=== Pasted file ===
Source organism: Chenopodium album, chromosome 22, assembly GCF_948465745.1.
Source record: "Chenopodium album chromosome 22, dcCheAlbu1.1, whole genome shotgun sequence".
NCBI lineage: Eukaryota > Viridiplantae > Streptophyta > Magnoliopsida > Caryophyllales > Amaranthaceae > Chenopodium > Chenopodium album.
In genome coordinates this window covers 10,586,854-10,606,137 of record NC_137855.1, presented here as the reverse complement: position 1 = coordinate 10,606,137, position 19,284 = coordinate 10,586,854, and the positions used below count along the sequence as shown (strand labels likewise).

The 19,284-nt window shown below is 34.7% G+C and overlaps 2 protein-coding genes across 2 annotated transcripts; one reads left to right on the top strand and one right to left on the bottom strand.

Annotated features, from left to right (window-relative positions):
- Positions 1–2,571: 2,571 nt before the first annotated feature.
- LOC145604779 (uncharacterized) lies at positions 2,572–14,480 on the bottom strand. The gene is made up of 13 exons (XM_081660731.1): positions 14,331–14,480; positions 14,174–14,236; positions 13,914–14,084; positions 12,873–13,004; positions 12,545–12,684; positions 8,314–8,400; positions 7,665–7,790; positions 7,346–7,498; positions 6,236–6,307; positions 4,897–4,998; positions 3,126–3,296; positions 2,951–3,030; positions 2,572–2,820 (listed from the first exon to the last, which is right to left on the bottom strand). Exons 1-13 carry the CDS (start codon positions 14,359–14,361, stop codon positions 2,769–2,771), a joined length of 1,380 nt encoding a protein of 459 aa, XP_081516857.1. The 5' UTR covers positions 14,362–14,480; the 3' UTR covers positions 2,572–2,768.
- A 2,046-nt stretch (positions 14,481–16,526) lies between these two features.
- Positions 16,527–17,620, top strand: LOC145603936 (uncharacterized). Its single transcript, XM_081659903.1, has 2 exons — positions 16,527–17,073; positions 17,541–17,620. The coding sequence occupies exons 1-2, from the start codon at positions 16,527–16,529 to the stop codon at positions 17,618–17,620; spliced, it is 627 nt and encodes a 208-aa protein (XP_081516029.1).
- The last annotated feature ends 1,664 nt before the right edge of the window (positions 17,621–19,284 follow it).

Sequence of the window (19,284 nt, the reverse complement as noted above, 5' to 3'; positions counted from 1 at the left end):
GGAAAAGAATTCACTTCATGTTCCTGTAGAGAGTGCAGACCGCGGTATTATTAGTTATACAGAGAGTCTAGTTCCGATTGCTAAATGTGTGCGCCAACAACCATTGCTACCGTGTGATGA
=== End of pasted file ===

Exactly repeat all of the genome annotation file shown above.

Source organism: Chenopodium album, chromosome 22, assembly GCF_948465745.1.
Source record: "Chenopodium album chromosome 22, dcCheAlbu1.1, whole genome shotgun sequence".
NCBI lineage: Eukaryota > Viridiplantae > Streptophyta > Magnoliopsida > Caryophyllales > Amaranthaceae > Chenopodium > Chenopodium album.
In genome coordinates this window covers 10,586,854-10,606,137 of record NC_137855.1, presented here as the reverse complement: position 1 = coordinate 10,606,137, position 19,284 = coordinate 10,586,854, and the positions used below count along the sequence as shown (strand labels likewise).

The 19,284-nt window shown below is 34.7% G+C and overlaps 2 protein-coding genes across 2 annotated transcripts; one reads left to right on the top strand and one right to left on the bottom strand.

Annotated features, from left to right (window-relative positions):
- Positions 1–2,571: 2,571 nt before the first annotated feature.
- LOC145604779 (uncharacterized) lies at positions 2,572–14,480 on the bottom strand. The gene is made up of 13 exons (XM_081660731.1): positions 14,331–14,480; positions 14,174–14,236; positions 13,914–14,084; positions 12,873–13,004; positions 12,545–12,684; positions 8,314–8,400; positions 7,665–7,790; positions 7,346–7,498; positions 6,236–6,307; positions 4,897–4,998; positions 3,126–3,296; positions 2,951–3,030; positions 2,572–2,820 (listed from the first exon to the last, which is right to left on the bottom strand). Exons 1-13 carry the CDS (start codon positions 14,359–14,361, stop codon positions 2,769–2,771), a joined length of 1,380 nt encoding a protein of 459 aa, XP_081516857.1. The 5' UTR covers positions 14,362–14,480; the 3' UTR covers positions 2,572–2,768.
- A 2,046-nt stretch (positions 14,481–16,526) lies between these two features.
- Positions 16,527–17,620, top strand: LOC145603936 (uncharacterized). Its single transcript, XM_081659903.1, has 2 exons — positions 16,527–17,073; positions 17,541–17,620. The coding sequence occupies exons 1-2, from the start codon at positions 16,527–16,529 to the stop codon at positions 17,618–17,620; spliced, it is 627 nt and encodes a 208-aa protein (XP_081516029.1).
- The last annotated feature ends 1,664 nt before the right edge of the window (positions 17,621–19,284 follow it).

Sequence of the window (19,284 nt, the reverse complement as noted above, 5' to 3'; positions counted from 1 at the left end):
GGAAAAGAATTCACTTCATGTTCCTGTAGAGAGTGCAGACCGCGGTATTATTAGTTATACAGAGAGTCTAGTTCCGATTGCTAAATGTGTGCGCCAACAACCATTGCTACCGTGTGATGA